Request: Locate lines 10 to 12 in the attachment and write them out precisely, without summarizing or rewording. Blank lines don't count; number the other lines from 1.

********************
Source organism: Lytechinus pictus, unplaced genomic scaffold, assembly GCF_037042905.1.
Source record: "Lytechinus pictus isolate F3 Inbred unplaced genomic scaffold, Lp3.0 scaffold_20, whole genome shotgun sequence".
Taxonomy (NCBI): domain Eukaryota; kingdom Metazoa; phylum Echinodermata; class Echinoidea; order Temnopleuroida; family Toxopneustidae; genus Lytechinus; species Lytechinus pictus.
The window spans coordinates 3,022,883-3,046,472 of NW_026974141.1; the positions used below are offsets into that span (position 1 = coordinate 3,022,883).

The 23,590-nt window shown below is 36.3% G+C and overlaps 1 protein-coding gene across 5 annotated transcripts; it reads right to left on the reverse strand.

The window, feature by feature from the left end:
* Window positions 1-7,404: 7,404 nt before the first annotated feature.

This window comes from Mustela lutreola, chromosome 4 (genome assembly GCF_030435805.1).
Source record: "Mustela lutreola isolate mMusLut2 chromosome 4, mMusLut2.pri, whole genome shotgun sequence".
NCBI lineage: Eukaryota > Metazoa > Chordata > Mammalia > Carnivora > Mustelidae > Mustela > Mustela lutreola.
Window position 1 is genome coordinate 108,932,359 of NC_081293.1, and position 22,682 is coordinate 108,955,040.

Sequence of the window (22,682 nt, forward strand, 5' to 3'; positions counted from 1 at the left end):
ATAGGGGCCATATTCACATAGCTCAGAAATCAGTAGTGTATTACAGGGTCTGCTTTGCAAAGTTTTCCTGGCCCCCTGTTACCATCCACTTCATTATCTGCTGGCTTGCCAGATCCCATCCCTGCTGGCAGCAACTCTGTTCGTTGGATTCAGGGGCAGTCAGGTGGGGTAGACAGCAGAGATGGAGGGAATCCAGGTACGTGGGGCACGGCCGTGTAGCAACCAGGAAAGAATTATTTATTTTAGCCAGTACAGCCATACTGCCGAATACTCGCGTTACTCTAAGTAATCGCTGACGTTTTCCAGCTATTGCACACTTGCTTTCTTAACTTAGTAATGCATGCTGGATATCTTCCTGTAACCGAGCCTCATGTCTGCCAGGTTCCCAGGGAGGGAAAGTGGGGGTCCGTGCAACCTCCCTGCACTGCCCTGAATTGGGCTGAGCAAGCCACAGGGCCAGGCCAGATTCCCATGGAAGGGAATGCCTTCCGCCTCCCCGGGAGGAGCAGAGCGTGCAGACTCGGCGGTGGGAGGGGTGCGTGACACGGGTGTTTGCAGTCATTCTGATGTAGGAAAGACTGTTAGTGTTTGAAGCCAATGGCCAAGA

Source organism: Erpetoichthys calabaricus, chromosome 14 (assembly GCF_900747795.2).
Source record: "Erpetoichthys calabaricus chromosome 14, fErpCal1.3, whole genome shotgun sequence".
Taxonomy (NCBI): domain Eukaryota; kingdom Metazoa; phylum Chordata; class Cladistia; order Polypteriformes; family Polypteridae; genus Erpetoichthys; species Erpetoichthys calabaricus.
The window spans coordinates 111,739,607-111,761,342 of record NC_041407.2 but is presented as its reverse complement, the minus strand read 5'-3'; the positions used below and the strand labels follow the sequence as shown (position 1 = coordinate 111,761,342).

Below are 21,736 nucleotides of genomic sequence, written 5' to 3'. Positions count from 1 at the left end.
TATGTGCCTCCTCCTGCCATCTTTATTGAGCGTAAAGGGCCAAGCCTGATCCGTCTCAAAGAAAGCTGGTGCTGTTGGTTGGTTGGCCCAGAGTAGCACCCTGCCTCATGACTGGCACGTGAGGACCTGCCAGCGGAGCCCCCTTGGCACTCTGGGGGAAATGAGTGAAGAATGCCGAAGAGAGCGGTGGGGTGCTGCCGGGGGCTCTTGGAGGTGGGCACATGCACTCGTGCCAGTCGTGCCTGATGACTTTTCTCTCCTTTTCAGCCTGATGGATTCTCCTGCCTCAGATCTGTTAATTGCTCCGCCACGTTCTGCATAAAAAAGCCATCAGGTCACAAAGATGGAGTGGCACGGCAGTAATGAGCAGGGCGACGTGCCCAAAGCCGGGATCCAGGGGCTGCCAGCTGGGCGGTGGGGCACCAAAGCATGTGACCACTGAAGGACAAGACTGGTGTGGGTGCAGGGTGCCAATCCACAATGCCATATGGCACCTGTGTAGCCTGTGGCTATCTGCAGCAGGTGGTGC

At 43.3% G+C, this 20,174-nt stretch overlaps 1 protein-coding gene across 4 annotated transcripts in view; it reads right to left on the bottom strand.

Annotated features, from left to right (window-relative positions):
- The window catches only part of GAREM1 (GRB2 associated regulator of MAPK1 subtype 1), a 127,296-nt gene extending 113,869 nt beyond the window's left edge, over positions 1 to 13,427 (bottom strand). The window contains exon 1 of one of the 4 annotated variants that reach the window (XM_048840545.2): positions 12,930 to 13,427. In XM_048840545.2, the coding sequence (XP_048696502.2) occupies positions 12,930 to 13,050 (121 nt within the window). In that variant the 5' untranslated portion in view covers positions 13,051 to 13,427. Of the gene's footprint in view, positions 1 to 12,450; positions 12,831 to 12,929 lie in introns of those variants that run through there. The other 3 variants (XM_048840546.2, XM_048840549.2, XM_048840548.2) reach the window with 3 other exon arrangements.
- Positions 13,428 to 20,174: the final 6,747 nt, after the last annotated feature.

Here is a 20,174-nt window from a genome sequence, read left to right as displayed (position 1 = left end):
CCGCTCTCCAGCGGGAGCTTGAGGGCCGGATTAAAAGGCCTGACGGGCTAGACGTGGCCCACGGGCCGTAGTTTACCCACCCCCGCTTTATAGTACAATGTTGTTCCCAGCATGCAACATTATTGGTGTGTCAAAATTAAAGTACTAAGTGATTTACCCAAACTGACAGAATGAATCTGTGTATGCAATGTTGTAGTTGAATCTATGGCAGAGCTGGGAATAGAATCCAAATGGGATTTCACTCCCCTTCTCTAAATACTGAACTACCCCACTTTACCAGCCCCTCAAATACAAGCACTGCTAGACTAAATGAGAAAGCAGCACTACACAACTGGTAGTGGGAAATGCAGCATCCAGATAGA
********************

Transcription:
NCBI lineage: Eukaryota > Metazoa > Chordata > Mammalia > Carnivora > Mustelidae > Mustela > Mustela lutreola.
Window position 1 is genome coordinate 108,932,359 of NC_081293.1, and position 22,682 is coordinate 108,955,040.

Sequence of the window (22,682 nt, forward strand, 5' to 3'; positions counted from 1 at the left end):